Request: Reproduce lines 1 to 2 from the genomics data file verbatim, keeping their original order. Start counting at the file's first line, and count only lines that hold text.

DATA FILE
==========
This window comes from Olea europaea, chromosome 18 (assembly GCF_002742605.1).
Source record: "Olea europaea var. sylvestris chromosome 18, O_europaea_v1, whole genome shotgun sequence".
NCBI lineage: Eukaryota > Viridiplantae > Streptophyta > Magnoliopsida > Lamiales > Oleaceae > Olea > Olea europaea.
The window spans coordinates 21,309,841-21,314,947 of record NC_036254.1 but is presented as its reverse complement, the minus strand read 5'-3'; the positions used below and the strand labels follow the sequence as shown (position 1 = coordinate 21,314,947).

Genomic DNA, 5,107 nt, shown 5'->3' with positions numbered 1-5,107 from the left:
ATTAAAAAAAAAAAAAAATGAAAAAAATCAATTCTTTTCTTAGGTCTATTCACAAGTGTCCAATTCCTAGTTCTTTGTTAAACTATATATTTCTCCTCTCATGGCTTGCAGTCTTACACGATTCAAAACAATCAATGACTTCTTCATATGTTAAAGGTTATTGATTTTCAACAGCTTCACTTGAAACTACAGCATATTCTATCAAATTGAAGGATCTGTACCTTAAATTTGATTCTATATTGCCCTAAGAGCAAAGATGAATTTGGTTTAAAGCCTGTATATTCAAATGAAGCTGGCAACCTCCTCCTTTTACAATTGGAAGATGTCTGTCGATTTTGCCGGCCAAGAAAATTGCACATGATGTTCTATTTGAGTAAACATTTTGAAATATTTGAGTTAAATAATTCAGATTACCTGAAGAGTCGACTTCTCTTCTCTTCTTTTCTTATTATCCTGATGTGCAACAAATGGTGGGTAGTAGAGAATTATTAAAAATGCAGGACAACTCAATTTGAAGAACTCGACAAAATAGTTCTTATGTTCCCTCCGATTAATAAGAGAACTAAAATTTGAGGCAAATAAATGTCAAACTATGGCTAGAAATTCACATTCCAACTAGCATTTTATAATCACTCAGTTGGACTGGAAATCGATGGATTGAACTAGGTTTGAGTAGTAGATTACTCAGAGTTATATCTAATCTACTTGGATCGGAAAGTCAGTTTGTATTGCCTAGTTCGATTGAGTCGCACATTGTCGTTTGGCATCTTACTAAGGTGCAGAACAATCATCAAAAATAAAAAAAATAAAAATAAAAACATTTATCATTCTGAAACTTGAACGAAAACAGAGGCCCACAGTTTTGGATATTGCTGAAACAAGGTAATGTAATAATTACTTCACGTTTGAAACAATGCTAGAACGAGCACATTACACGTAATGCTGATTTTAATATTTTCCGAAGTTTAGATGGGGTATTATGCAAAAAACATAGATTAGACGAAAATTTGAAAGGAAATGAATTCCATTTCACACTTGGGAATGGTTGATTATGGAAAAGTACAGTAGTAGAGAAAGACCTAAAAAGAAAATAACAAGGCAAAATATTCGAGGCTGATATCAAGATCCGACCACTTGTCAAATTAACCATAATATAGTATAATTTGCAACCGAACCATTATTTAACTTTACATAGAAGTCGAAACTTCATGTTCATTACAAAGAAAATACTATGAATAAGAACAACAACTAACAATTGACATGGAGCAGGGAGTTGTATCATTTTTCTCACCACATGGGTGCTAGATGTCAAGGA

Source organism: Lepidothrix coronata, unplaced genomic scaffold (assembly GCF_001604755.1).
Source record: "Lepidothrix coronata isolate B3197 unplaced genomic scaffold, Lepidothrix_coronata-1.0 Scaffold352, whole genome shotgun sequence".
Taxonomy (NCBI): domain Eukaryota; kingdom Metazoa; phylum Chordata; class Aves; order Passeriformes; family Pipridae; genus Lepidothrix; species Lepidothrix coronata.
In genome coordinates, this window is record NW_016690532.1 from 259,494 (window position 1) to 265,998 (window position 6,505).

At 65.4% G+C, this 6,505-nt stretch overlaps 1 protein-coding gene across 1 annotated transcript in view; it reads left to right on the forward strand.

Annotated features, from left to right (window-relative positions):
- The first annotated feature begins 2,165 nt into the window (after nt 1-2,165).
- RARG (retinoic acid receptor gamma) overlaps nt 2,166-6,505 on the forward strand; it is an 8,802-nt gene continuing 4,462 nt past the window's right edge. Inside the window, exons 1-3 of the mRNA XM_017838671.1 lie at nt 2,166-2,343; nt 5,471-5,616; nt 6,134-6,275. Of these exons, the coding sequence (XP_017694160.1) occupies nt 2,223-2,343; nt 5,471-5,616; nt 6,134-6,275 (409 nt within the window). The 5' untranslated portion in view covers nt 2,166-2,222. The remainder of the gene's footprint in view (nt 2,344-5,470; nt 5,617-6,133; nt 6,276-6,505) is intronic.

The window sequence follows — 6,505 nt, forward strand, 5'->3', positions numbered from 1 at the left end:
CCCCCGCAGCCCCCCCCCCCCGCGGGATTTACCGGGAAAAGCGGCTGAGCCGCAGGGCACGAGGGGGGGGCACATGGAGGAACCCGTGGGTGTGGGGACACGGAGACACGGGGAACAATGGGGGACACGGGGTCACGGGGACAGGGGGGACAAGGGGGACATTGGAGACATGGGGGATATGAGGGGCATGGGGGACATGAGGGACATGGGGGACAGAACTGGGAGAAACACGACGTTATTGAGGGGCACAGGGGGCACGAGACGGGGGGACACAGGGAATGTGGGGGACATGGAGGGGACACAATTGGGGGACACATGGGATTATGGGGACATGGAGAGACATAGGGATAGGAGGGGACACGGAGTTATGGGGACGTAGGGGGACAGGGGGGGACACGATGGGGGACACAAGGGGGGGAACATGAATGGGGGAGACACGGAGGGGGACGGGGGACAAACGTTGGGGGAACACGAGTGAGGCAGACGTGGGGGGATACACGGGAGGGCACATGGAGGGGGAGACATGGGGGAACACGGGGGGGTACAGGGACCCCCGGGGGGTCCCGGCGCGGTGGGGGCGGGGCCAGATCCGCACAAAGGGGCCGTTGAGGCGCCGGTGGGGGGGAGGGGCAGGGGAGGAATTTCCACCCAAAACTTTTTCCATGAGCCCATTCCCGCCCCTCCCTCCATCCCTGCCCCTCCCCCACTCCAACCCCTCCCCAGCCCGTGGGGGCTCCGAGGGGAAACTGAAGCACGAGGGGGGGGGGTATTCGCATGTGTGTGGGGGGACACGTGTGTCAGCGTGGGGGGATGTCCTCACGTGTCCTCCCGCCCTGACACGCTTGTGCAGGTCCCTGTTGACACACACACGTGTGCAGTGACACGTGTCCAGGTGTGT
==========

This window comes from Olea europaea, chromosome 18 (assembly GCF_002742605.1).
Source record: "Olea europaea var. sylvestris chromosome 18, O_europaea_v1, whole genome shotgun sequence".